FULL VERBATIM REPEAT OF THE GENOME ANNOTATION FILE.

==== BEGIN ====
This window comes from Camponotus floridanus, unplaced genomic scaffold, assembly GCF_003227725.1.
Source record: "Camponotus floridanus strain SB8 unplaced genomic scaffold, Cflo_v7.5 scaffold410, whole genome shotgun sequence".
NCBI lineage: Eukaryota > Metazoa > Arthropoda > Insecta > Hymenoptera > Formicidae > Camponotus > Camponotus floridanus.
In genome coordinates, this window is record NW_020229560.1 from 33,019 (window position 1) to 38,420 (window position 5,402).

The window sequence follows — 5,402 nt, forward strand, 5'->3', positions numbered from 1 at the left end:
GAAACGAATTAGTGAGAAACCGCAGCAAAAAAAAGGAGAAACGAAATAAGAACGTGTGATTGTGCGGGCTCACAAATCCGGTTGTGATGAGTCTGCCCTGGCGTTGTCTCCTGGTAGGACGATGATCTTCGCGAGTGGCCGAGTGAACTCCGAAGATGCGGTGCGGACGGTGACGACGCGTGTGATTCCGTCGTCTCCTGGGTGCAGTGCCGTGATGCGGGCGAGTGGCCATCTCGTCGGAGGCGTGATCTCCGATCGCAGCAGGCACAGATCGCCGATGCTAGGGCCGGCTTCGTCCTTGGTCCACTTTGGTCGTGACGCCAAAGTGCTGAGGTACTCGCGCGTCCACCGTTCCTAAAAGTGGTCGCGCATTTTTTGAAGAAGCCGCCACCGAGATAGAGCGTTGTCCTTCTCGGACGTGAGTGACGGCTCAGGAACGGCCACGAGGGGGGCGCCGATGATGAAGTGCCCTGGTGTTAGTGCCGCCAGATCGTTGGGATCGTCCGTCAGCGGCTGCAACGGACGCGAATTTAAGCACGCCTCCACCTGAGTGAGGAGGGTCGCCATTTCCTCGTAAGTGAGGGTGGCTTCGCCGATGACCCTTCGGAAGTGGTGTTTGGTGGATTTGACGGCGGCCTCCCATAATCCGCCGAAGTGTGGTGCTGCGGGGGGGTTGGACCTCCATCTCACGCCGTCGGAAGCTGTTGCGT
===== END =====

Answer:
This window comes from Camponotus floridanus, unplaced genomic scaffold, assembly GCF_003227725.1.
Source record: "Camponotus floridanus strain SB8 unplaced genomic scaffold, Cflo_v7.5 scaffold410, whole genome shotgun sequence".
NCBI lineage: Eukaryota > Metazoa > Arthropoda > Insecta > Hymenoptera > Formicidae > Camponotus > Camponotus floridanus.
In genome coordinates, this window is record NW_020229560.1 from 33,019 (window position 1) to 38,420 (window position 5,402).

The window sequence follows — 5,402 nt, forward strand, 5'->3', positions numbered from 1 at the left end:
GAAACGAATTAGTGAGAAACCGCAGCAAAAAAAAGGAGAAACGAAATAAGAACGTGTGATTGTGCGGGCTCACAAATCCGGTTGTGATGAGTCTGCCCTGGCGTTGTCTCCTGGTAGGACGATGATCTTCGCGAGTGGCCGAGTGAACTCCGAAGATGCGGTGCGGACGGTGACGACGCGTGTGATTCCGTCGTCTCCTGGGTGCAGTGCCGTGATGCGGGCGAGTGGCCATCTCGTCGGAGGCGTGATCTCCGATCGCAGCAGGCACAGATCGCCGATGCTAGGGCCGGCTTCGTCCTTGGTCCACTTTGGTCGTGACGCCAAAGTGCTGAGGTACTCGCGCGTCCACCGTTCCTAAAAGTGGTCGCGCATTTTTTGAAGAAGCCGCCACCGAGATAGAGCGTTGTCCTTCTCGGACGTGAGTGACGGCTCAGGAACGGCCACGAGGGGGGCGCCGATGATGAAGTGCCCTGGTGTTAGTGCCGCCAGATCGTTGGGATCGTCCGTCAGCGGCTGCAACGGACGCGAATTTAAGCACGCCTCCACCTGAGTGAGGAGGGTCGCCATTTCCTCGTAAGTGAGGGTGGCTTCGCCGATGACCCTTCGGAAGTGGTGTTTGGTGGATTTGACGGCGGCCTCCCATAATCCGCCGAAGTGTGGTGCTGCGGGGGGGTTGGACCTCCATCTCACGCCGTCGGAAGCTGTTGCGT